Protecting Your Rights And Your Future

What role do veterans courts have in the criminal justice system?

| Dec 14, 2017 | Drunk Driving

Navigating through the criminal justice system is difficult for many people. For veterans who have experienced the horrors that come with service, the difficulty is even greater.

Veterans courts aren’t a commonplace solution in the United States, but there are some in Arkansas that can help veterans with all sorts of different legal problems. There are many different considerations that come into the picture with these programs, so people who are wondering about them must decide if they will be able to comply with the requirements if they are accepted into the program.

Who can enter into these programs?

The conditions vary from one program to another, but having served in the military is one requirement. In Craighead County, a veteran’s program accepted vets who had served multiple enlistments or at least 10 years. There are also requirements for the type of discharge the person had and the criminal charge the person is facing. In some cases, the participants must have a condition like post-traumatic stress disorder (PTSD) or substance abuse to enter.

What are some of the conditions of the programs?

The conditions of the program vary according to the charge the person is facing. Because driving drunk and drug charges are common in this program, there are requirements for treatment and alcohol or drug testing. Many of these programs use a method similar to probation. The term of the program also varies, but most last at least 18 months.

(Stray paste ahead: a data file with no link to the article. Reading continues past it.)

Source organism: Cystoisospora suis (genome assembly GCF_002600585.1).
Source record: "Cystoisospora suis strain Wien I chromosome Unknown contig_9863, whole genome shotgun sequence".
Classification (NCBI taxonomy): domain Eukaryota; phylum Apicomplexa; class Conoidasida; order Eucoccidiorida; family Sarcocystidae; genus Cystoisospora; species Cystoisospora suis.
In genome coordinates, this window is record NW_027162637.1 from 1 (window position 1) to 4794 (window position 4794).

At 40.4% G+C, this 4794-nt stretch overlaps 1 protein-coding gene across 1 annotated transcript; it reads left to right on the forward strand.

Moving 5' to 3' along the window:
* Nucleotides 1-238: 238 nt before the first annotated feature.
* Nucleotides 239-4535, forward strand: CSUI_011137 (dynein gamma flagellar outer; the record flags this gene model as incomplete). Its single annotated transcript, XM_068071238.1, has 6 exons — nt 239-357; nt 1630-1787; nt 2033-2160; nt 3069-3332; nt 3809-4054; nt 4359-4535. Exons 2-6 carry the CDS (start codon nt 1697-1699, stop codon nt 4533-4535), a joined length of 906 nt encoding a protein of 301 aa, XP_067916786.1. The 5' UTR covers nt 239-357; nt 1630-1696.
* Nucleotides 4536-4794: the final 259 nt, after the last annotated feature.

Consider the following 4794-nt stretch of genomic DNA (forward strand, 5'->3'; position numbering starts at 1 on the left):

Do they have a good success rate?

Overall, it doesn’t seem like veterans courts have a good success rate. The court in Jonesboro noted that 18 out of 21 participants didn’t successfully complete the program. Many chose to leave the program to deal with time in jail since the conditions of the program are so strict.

Ultimately, you need to determine if you qualify for this program. If you do, consider the conditions to decide if you will be able to abide by them. Always remember that you do have other options to look into.

Source: Law for Veterans, “Veterans Court,” accessed Dec. 12, 2017